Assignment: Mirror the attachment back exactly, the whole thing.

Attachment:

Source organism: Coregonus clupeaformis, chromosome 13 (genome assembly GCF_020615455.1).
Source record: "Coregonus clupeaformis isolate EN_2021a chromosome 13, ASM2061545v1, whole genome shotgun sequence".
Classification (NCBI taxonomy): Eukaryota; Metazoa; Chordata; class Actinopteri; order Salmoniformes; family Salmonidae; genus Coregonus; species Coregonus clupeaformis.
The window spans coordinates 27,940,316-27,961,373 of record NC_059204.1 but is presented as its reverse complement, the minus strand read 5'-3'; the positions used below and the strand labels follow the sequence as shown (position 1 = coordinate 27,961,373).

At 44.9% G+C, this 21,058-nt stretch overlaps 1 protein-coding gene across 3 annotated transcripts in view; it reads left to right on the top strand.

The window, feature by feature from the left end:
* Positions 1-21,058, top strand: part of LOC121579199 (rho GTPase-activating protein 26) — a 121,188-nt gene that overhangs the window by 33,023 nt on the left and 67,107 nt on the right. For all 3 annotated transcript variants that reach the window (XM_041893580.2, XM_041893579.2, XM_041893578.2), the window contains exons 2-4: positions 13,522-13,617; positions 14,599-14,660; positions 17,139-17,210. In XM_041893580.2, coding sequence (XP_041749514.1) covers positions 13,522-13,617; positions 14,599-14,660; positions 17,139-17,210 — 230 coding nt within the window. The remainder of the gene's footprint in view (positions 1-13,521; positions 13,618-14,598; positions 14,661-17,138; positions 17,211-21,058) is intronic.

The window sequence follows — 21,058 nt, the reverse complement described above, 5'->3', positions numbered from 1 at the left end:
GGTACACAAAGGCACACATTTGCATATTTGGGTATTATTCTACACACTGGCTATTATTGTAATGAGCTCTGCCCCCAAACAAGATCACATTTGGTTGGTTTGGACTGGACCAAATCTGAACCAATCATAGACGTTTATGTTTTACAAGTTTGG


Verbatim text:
Source organism: Coregonus clupeaformis, chromosome 13 (genome assembly GCF_020615455.1).
Source record: "Coregonus clupeaformis isolate EN_2021a chromosome 13, ASM2061545v1, whole genome shotgun sequence".
Classification (NCBI taxonomy): Eukaryota; Metazoa; Chordata; class Actinopteri; order Salmoniformes; family Salmonidae; genus Coregonus; species Coregonus clupeaformis.
The window spans coordinates 27,940,316-27,961,373 of record NC_059204.1 but is presented as its reverse complement, the minus strand read 5'-3'; the positions used below and the strand labels follow the sequence as shown (position 1 = coordinate 27,961,373).

At 44.9% G+C, this 21,058-nt stretch overlaps 1 protein-coding gene across 3 annotated transcripts in view; it reads left to right on the top strand.

The window, feature by feature from the left end:
* Positions 1-21,058, top strand: part of LOC121579199 (rho GTPase-activating protein 26) — a 121,188-nt gene that overhangs the window by 33,023 nt on the left and 67,107 nt on the right. For all 3 annotated transcript variants that reach the window (XM_041893580.2, XM_041893579.2, XM_041893578.2), the window contains exons 2-4: positions 13,522-13,617; positions 14,599-14,660; positions 17,139-17,210. In XM_041893580.2, coding sequence (XP_041749514.1) covers positions 13,522-13,617; positions 14,599-14,660; positions 17,139-17,210 — 230 coding nt within the window. The remainder of the gene's footprint in view (positions 1-13,521; positions 13,618-14,598; positions 14,661-17,138; positions 17,211-21,058) is intronic.

The window sequence follows — 21,058 nt, the reverse complement described above, 5'->3', positions numbered from 1 at the left end:
GGTACACAAAGGCACACATTTGCATATTTGGGTATTATTCTACACACTGGCTATTATTGTAATGAGCTCTGCCCCCAAACAAGATCACATTTGGTTGGTTTGGACTGGACCAAATCTGAACCAATCATAGACGTTTATGTTTTACAAGTTTGG